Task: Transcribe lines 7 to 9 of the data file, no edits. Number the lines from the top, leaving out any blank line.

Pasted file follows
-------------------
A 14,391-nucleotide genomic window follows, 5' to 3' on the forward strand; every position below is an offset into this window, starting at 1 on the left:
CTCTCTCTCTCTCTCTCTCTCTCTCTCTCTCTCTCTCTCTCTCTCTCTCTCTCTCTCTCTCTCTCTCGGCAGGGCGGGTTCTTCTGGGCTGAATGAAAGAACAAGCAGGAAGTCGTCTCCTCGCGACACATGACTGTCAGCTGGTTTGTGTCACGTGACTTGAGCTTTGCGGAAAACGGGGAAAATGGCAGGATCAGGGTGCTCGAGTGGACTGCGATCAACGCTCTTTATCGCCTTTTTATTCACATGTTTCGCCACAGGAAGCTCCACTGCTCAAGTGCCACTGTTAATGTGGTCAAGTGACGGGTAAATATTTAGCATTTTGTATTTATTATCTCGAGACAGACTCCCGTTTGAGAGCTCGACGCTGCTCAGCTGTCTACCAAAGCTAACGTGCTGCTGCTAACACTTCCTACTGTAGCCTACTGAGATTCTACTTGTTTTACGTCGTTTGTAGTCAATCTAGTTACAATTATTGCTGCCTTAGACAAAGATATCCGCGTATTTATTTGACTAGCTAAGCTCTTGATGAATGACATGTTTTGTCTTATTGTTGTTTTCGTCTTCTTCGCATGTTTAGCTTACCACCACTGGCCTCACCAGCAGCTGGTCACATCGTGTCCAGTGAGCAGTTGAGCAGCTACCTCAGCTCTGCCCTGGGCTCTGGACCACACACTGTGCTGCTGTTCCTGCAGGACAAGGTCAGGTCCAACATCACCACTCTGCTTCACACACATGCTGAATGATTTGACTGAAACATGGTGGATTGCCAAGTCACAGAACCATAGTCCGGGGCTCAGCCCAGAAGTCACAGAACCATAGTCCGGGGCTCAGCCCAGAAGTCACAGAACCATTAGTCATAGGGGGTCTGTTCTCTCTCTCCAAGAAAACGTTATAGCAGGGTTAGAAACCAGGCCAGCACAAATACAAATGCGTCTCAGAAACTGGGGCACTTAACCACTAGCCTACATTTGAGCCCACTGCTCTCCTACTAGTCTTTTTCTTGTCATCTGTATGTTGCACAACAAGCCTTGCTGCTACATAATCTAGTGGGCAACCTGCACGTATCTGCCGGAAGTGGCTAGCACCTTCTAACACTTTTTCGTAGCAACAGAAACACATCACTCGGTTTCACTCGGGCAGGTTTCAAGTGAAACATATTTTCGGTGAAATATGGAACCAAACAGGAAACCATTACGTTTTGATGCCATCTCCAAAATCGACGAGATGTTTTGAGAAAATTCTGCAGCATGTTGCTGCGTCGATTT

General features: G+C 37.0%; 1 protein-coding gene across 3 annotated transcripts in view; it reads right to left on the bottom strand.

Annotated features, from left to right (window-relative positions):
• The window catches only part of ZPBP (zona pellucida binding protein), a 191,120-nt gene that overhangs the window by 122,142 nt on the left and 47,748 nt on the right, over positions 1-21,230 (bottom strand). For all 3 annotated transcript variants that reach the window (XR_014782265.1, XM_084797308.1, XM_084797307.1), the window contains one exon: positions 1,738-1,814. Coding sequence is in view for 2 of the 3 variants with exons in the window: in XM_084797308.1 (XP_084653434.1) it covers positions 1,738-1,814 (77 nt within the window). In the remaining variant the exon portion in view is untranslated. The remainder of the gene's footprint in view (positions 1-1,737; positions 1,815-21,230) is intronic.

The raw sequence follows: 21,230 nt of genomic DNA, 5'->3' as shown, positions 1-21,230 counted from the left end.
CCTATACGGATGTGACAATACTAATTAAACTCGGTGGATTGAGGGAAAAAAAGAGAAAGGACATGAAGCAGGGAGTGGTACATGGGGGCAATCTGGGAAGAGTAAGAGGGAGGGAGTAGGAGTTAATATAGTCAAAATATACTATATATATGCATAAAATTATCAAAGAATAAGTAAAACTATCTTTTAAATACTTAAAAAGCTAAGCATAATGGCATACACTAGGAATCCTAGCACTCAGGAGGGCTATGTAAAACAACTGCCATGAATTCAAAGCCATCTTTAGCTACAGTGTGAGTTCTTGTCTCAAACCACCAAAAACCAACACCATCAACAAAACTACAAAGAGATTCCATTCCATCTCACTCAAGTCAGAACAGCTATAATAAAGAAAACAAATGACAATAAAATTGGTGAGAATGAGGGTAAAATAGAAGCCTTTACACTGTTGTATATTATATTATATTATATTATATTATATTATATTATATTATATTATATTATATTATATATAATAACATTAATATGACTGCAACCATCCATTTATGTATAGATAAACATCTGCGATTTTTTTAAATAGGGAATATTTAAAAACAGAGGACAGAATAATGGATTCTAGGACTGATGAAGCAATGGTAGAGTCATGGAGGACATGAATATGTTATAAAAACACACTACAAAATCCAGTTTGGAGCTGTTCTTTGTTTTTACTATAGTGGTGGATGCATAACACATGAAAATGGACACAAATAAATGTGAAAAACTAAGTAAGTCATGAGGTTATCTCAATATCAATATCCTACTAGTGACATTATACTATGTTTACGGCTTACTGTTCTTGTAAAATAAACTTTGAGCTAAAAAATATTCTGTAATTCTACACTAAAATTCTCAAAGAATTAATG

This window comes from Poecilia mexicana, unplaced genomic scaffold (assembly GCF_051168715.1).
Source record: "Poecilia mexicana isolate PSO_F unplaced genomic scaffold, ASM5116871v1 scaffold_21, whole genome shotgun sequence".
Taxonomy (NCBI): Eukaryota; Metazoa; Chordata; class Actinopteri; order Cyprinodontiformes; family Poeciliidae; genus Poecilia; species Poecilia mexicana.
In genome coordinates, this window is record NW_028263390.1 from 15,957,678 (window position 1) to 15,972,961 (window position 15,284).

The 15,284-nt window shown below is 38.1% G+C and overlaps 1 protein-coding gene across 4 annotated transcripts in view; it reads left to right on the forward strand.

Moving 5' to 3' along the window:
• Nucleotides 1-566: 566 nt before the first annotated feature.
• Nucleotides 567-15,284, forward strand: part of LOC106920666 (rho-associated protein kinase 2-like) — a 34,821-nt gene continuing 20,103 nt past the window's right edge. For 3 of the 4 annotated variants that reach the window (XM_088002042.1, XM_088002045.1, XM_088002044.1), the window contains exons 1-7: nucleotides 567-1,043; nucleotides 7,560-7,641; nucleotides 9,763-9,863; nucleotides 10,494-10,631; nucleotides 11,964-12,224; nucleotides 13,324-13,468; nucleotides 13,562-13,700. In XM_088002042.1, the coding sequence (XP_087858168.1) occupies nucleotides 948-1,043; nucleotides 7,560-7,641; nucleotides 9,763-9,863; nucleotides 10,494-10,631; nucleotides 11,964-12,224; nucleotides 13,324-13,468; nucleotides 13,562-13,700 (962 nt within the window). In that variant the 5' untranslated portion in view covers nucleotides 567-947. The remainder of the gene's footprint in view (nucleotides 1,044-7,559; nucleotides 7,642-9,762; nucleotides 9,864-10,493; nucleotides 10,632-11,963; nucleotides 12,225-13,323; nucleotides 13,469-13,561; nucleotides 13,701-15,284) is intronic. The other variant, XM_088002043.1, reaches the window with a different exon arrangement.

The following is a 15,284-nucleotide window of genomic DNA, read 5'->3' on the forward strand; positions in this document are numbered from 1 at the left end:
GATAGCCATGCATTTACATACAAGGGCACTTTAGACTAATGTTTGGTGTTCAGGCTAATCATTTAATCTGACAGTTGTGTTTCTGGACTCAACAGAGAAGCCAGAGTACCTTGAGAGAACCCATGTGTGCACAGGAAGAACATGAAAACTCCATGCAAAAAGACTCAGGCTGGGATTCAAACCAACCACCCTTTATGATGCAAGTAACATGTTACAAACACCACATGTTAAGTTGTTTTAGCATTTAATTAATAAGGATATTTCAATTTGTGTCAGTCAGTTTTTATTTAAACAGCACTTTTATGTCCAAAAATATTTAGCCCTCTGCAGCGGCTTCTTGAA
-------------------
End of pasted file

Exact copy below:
CCTATACGGATGTGACAATACTAATTAAACTCGGTGGATTGAGGGAAAAAAAGAGAAAGGACATGAAGCAGGGAGTGGTACATGGGGGCAATCTGGGAAGAGTAAGAGGGAGGGAGTAGGAGTTAATATAGTCAAAATATACTATATATATGCATAAAATTATCAAAGAATAAGTAAAACTATCTTTTAAATACTTAAAAAGCTAAGCATAATGGCATACACTAGGAATCCTAGCACTCAGGAGGGCTATGTAAAACAACTGCCATGAATTCAAAGCCATCTTTAGCTACAGTGTGAGTTCTTGTCTCAAACCACCAAAAACCAACACCATCAACAAAACTACAAAGAGATTCCATTCCATCTCACTCAAGTCAGAACAGCTATAATAAAGAAAACAAATGACAATAAAATTGGTGAGAATGAGGGTAAAATAGAAGCCTTTACACTGTTGTATATTATATTATATTATATTATATTATATTATATTATATTATATTATATTATATTATATATAATAACATTAATATGACTGCAACCATCCATTTATGTATAGATAAACATCTGCGATTTTTTTAAATAGGGAATATTTAAAAACAGAGGACAGAATAATGGATTCTAGGACTGATGAAGCAATGGTAGAGTCATGGAGGACATGAATATGTTATAAAAACACACTACAAAATCCAGTTTGGAGCTGTTCTTTGTTTTTACTATAGTGGTGGATGCATAACACATGAAAATGGACACAAATAAATGTGAAAAACTAAGTAAGTCATGAGGTTATCTCAATATCAATATCCTACTAGTGACATTATACTATGTTTACGGCTTACTGTTCTTGTAAAATAAACTTTGAGCTAAAAAATATTCTGTAATTCTACACTAAAATTCTCAAAGAATTAATG

This window comes from Poecilia mexicana, unplaced genomic scaffold (assembly GCF_051168715.1).
Source record: "Poecilia mexicana isolate PSO_F unplaced genomic scaffold, ASM5116871v1 scaffold_21, whole genome shotgun sequence".